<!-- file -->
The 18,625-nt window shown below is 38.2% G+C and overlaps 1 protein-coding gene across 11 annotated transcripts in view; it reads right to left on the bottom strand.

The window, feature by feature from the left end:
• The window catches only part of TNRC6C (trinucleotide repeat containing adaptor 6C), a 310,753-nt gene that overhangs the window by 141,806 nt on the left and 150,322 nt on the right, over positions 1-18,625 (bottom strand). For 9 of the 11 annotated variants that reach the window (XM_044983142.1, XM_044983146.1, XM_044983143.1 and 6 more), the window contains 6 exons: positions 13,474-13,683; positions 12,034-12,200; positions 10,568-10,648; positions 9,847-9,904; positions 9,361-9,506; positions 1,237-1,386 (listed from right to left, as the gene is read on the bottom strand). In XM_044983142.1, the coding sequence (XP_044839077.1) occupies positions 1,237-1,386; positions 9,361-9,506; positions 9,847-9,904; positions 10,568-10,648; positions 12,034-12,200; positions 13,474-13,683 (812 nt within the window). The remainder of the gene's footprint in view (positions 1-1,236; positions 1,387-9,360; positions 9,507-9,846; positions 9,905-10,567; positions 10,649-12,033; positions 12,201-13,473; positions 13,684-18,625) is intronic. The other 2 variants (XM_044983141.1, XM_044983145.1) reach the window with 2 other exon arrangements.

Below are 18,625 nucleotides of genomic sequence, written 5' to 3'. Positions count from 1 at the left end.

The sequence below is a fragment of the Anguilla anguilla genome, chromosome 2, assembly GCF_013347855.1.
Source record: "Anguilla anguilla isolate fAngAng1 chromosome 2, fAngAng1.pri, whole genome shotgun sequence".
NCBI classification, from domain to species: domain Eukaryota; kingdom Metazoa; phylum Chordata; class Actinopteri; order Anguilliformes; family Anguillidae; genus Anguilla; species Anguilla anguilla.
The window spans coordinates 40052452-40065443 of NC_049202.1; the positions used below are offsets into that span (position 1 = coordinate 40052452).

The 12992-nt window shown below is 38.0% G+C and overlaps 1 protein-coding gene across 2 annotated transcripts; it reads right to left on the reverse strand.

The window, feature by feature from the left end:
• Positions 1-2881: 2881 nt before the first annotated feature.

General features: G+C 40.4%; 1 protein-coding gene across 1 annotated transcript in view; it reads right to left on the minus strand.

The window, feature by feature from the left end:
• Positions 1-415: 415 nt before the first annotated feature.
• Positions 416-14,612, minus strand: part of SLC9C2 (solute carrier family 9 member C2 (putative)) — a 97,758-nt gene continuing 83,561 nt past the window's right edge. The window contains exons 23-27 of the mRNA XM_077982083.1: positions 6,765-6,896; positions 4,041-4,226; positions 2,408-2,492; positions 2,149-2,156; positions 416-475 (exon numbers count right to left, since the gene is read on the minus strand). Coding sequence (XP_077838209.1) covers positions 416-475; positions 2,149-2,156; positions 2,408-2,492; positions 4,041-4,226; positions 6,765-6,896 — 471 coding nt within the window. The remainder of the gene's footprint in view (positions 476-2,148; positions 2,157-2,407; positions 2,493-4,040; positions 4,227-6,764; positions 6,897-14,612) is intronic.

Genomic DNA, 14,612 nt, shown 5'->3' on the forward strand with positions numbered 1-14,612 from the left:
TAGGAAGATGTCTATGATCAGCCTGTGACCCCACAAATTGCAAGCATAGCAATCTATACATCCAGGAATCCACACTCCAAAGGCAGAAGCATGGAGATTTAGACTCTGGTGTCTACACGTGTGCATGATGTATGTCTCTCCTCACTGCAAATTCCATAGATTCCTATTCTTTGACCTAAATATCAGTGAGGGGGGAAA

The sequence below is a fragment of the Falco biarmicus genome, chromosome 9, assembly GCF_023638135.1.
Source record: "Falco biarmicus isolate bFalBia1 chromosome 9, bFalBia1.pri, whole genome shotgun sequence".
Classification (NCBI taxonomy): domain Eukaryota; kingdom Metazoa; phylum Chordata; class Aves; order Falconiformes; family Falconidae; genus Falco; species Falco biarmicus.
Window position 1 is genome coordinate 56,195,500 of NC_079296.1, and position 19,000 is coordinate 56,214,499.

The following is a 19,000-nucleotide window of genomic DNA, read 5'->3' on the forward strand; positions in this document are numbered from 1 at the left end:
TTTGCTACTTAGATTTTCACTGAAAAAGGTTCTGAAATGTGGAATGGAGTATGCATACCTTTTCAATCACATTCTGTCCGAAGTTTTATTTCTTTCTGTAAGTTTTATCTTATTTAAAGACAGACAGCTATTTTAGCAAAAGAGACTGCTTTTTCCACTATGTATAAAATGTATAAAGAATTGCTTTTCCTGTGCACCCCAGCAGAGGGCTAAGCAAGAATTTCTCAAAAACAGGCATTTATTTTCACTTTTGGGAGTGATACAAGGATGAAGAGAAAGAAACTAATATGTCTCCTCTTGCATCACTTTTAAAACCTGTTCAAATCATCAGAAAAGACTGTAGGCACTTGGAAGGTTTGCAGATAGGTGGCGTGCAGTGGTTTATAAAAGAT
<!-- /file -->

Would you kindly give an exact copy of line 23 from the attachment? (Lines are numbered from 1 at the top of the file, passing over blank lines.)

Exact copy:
TTTGCTACTTAGATTTTCACTGAAAAAGGTTCTGAAATGTGGAATGGAGTATGCATACCTTTTCAATCACATTCTGTCCGAAGTTTTATTTCTTTCTGTAAGTTTTATCTTATTTAAAGACAGACAGCTATTTTAGCAAAAGAGACTGCTTTTTCCACTATGTATAAAATGTATAAAGAATTGCTTTTCCTGTGCACCCCAGCAGAGGGCTAAGCAAGAATTTCTCAAAAACAGGCATTTATTTTCACTTTTGGGAGTGATACAAGGATGAAGAGAAAGAAACTAATATGTCTCCTCTTGCATCACTTTTAAAACCTGTTCAAATCATCAGAAAAGACTGTAGGCACTTGGAAGGTTTGCAGATAGGTGGCGTGCAGTGGTTTATAAAAGAT